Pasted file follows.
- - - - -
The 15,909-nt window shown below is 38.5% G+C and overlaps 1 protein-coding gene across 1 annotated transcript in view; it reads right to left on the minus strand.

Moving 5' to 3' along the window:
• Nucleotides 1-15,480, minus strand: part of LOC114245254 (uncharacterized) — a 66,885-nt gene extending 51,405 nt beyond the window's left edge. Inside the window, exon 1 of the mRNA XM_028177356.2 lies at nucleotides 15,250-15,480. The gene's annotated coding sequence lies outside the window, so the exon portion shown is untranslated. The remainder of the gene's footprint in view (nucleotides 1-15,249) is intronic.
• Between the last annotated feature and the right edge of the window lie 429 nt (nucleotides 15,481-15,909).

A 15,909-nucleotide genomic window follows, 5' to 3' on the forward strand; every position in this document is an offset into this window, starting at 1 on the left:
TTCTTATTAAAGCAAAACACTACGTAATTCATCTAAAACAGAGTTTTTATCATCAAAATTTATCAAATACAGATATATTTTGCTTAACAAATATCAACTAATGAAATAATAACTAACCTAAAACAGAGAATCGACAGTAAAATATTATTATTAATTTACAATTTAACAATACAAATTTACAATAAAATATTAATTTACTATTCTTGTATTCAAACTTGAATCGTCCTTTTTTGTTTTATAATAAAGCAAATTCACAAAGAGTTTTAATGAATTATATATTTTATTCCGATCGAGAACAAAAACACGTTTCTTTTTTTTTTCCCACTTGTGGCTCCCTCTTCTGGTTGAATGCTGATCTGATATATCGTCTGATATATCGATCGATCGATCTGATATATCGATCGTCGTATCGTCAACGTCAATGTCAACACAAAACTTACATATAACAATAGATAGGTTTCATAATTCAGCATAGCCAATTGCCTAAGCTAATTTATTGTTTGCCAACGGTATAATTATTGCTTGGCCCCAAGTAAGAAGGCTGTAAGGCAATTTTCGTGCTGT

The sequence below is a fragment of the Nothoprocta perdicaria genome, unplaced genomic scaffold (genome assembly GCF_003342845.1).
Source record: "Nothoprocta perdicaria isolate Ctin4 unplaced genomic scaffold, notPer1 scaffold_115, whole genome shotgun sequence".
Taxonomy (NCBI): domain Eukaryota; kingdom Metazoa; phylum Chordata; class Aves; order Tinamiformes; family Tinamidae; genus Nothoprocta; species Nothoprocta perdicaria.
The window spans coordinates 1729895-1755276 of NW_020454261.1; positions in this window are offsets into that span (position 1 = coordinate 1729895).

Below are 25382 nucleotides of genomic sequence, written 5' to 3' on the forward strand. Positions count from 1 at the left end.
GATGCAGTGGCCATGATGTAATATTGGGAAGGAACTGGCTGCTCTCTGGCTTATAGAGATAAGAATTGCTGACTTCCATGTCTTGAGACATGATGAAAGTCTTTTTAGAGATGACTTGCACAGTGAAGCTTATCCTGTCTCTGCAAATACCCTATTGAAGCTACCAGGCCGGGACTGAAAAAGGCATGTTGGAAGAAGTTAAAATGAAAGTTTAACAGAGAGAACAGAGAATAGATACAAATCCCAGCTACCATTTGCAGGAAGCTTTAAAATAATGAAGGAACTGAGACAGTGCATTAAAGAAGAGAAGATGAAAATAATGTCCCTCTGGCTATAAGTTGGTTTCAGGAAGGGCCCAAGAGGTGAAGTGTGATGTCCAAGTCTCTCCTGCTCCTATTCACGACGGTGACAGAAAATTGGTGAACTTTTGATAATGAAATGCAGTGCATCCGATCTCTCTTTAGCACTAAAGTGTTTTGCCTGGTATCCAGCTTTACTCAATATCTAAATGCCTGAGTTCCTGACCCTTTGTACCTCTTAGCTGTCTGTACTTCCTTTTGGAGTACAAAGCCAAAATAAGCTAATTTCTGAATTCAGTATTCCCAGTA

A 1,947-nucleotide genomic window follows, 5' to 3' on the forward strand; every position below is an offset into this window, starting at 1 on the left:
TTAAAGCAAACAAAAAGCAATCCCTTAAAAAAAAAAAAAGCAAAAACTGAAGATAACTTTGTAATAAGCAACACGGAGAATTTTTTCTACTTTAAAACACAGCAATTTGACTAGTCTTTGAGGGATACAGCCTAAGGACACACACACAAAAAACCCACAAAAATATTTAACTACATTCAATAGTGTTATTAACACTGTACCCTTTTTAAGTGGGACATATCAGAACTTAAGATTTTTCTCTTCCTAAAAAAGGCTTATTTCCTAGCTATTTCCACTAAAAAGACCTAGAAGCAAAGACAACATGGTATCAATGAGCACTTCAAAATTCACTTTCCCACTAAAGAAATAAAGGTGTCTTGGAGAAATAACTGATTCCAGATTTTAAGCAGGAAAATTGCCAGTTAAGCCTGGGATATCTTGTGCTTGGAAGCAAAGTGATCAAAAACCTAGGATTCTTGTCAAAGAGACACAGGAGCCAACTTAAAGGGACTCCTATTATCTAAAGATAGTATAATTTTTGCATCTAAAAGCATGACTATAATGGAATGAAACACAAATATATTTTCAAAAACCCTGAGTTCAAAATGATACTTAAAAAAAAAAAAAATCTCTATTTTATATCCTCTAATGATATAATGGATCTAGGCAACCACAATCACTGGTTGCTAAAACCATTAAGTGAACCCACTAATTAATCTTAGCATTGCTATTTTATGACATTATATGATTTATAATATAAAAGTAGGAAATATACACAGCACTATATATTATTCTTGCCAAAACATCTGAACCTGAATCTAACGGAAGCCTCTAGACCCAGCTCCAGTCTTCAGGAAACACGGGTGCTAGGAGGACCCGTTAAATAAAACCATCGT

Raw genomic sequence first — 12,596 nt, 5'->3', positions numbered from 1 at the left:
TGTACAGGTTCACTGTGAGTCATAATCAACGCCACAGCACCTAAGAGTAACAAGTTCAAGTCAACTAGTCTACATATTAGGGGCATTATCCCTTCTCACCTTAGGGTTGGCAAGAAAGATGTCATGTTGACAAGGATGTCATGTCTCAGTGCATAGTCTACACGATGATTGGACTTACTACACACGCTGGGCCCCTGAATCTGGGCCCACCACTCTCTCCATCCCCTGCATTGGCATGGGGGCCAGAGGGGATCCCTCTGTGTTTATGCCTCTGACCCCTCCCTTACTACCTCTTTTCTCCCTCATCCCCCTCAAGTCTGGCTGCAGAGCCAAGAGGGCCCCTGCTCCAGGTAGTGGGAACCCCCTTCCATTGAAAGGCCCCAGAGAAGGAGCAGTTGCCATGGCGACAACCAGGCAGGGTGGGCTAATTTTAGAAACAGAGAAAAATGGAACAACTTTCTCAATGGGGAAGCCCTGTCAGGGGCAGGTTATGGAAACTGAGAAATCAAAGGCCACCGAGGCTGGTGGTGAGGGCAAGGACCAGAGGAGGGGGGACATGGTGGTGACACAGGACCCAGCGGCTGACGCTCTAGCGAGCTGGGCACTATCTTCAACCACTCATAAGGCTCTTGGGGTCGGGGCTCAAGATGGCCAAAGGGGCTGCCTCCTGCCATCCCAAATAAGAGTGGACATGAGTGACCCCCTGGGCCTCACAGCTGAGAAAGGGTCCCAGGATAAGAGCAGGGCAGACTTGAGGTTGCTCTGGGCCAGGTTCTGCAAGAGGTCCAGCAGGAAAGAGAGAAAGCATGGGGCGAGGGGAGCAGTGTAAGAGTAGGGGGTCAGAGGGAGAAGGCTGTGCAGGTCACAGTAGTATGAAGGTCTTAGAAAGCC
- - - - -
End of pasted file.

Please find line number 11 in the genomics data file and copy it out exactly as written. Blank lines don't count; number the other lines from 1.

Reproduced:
Below are 25382 nucleotides of genomic sequence, written 5' to 3' on the forward strand. Positions count from 1 at the left end.